Post by Graham » Mon Feb 23, 2009 11:09 pm

Cheers. :)

Should drink more

Re: Treating Water With a High Alkalinity for Brewing

Post by Should drink more » Tue Mar 03, 2009 11:31 pm

I just got the first taste of a brew where I took this water treatment stuff seriously. It has made a huge difference to the hop flavours and the astringent flavours have gone completely. I used Asda Eden Falls water treated as Graham's calculator suggested for bitter.
I'm certainly not going to use the unknown alkalinity Severn Trent tap stuff again. A major step forward for me. Thanks everyone.

Tequilla6

Re: Treating Water With a High Alkalinity for Brewing

Post by Tequilla6 » Thu Mar 05, 2009 10:10 am

It's an interesting discussion thread, especially as I keep tropical fish.

I monitor the PH, KH and GH of my water as well as a number of other parameters on a 2 weekly basis and know I have more trouble with Phosphates and Nitrates than anything else in regards fish. Now I am stepping into the brewing arena it seems I gotta watch out for the water I'm brewing with as well :roll: I suppose I am a little ahead of the game on this as I have been doing water adjustments for 10 years or more. I use I convert my tap water using Reverse Osmosis so that I can have a neutral product at a known consistency at 7.0 PH. This removes any Clorine/Chloramine as well as phosphate, nitrate and heavy metals. I then add Specially formulated mixture of dissolvable solids which includes sodium, magnesium, calcium, and potassium together with all necessary minor and trace minerals and a small amount of carbonate alkalinity. Its is this that ends up in my fish tank so I know the PH, KH and GH of the added water. I also use automatic CO2 injection to increase the level of Co2 in the water and thus reduce my PH to my desired level. The PH is constantly monitored and CO2 injection adjusted so I end up with a PH of 6.80 with a KH of 70mg/L and a GH of 110mg/L.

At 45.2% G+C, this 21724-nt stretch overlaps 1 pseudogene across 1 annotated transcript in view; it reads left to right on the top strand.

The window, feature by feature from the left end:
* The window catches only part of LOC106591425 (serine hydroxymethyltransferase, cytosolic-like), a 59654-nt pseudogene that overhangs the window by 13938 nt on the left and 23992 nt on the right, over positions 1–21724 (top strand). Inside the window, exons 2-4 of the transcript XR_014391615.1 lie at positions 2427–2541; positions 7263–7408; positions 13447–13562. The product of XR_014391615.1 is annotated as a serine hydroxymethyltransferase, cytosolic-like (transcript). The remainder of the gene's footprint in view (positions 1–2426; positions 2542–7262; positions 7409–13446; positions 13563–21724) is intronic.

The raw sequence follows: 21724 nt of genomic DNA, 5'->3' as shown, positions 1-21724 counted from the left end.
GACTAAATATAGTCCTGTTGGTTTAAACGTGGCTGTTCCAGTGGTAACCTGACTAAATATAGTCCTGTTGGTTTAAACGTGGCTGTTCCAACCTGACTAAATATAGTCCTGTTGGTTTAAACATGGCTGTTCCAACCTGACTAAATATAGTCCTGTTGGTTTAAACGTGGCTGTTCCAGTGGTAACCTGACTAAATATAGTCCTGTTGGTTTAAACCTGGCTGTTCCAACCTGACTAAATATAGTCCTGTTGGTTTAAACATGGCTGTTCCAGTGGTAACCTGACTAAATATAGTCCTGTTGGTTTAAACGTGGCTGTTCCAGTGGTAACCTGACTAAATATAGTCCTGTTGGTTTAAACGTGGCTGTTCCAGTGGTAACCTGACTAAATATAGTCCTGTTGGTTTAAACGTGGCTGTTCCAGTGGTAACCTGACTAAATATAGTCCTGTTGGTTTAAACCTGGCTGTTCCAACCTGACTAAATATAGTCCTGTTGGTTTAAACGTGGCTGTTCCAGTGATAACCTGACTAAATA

From what I understand about the discussions the addition of Gypsum and CRS is basically doing what I do for my fish but for the Beer Liquor.

My current tap water is at a PH of 7.30 and KH of 250mg/L and GH of 180mg/L its fairly standard throughout the year, only the phosphate and nitrate levels seem to change.

Do we have any desired parameter ranges that we should be striving for in regards beer liquor, or is it dependent on the style of beer we are making. i.e I like Milds, Porters and Stouts.
It sounds like all I need to do is to use my current facilities to produce RO water and add Gypsum in the desired quantity to reach the desired GH and ignore the CRS as my effective KH will be Nil. or in the process of removing everything from the water will I be removing some of the other mineral components and trace elements that I need to produce a good beer?

Interesting discussion.

Tequilla6

Re: Treating Water With a High Alkalinity for Brewing

Post by Tequilla6 » Thu Mar 05, 2009 10:54 am

Ok, Just found the longer thread on the Brewing Liquor forum and a Link to Brupak and their Water treatment info article.
Guess this answers most of my questions.

Cheers

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simple one
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Re: Treating Water With a High Alkalinity for Brewing

Post by simple one » Mon Mar 09, 2009 9:45 am

Being one who tends to be a bit wary of chemical additions of beer, has anyone used lemon juice to alter pH? Can it work? Are there any less agressive alternatives than CRS? If the water starts at a pH of around 6.5 would it need treating? Or am I on the old pH/alkalinity debate, surely they are connected.

Confused
Currently serving - Maltmillers Oatmeal stout - Bottled, Pale Rye APA - FV

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simple one
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Re: Treating Water With a High Alkalinity for Brewing

Post by simple one » Mon Mar 09, 2009 11:48 am

Cheers chris. That clears up a few things. I am think i am going to take your advice for my darker beers. Boiling and standing.
And i am going to use some soft bottled water for my pale beers. Gypsum in both.

I will resist the CRS, until i taste the results.
Currently serving - Maltmillers Oatmeal stout - Bottled, Pale Rye APA - FV

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Re: Treating Water With a High Alkalinity for Brewing

Post by BarnsleyBrewer » Tue Mar 17, 2009 9:42 am

Chris-x1 wrote:If you add the gypsum to the boil when treating your water you wont need to add as much or any during the brew day. If you were to add around a tsp and a half to the water you preboiled (and racked of the sediment) you wont need to add any to the mash. It still wont hurt to add some to the boil though.
Just wondered :-k What happens if I over do it with the gypsum? is this possible??
I also use DLS sometimes, what would happen to the brew if I over did it? :-k

John
Last edited by BarnsleyBrewer on Tue Mar 17, 2009 11:20 am, edited 1 time in total.
"Brewing Fine Ales in Barnsley Since 1984"
- - - - - - - 30 years (1984 - 2014)- - - - - - -
Pints Brewed in 2019......... 416
Pints brewed in 2018.. 416
Pints brewed in 2017.. 416 - Pints brewed in 2016.. 208
Pints brewed in 2015.. 624 - Pints brewed in 2014.. 832